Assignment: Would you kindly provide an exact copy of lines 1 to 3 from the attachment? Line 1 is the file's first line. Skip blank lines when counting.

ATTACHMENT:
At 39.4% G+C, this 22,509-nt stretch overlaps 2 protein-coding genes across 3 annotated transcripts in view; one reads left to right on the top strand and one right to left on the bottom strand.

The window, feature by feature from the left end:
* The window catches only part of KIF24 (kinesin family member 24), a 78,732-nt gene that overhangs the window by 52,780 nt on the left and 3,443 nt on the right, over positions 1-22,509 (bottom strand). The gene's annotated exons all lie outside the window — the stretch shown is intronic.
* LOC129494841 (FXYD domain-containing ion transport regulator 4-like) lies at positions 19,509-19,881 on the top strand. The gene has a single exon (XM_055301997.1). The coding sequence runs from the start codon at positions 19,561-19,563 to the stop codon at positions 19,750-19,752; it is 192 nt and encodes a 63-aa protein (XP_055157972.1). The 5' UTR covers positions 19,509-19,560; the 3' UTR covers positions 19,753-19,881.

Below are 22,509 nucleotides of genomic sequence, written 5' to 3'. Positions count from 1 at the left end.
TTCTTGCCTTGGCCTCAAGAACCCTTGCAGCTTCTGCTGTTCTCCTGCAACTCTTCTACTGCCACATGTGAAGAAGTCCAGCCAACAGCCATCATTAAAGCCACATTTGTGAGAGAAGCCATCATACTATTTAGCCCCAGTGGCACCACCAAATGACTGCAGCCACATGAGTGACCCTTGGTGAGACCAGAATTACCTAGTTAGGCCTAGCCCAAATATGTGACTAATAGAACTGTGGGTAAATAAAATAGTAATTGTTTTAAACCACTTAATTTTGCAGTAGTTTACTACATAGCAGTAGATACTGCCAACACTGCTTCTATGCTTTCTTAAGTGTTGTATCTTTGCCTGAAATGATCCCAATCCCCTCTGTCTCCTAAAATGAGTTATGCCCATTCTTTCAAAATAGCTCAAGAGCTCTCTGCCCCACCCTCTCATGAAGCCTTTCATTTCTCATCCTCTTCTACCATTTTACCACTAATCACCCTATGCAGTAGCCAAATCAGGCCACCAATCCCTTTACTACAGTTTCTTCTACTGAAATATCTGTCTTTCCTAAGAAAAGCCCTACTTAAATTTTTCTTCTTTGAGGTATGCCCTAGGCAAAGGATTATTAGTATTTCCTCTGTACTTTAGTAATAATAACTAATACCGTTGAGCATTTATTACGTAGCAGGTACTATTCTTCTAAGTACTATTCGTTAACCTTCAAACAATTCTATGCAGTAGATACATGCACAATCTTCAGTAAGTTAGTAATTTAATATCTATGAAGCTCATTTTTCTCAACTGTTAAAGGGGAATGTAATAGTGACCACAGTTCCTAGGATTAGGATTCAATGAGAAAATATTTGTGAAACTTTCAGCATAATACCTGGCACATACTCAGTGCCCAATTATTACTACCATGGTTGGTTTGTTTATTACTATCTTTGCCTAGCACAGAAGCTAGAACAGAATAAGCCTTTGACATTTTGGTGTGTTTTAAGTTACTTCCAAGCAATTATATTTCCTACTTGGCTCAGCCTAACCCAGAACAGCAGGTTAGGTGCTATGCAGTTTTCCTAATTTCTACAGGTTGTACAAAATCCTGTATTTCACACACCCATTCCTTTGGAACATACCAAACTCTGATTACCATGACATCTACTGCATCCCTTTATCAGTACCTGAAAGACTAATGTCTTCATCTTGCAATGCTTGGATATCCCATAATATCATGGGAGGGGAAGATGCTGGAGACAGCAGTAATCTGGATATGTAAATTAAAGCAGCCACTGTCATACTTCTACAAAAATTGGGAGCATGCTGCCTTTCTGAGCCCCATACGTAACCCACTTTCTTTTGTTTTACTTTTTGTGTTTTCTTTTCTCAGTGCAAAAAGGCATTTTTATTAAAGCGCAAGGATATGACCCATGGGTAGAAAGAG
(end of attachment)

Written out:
At 39.4% G+C, this 22,509-nt stretch overlaps 2 protein-coding genes across 3 annotated transcripts in view; one reads left to right on the top strand and one right to left on the bottom strand.

The window, feature by feature from the left end:
* The window catches only part of KIF24 (kinesin family member 24), a 78,732-nt gene that overhangs the window by 52,780 nt on the left and 3,443 nt on the right, over positions 1-22,509 (bottom strand). The gene's annotated exons all lie outside the window — the stretch shown is intronic.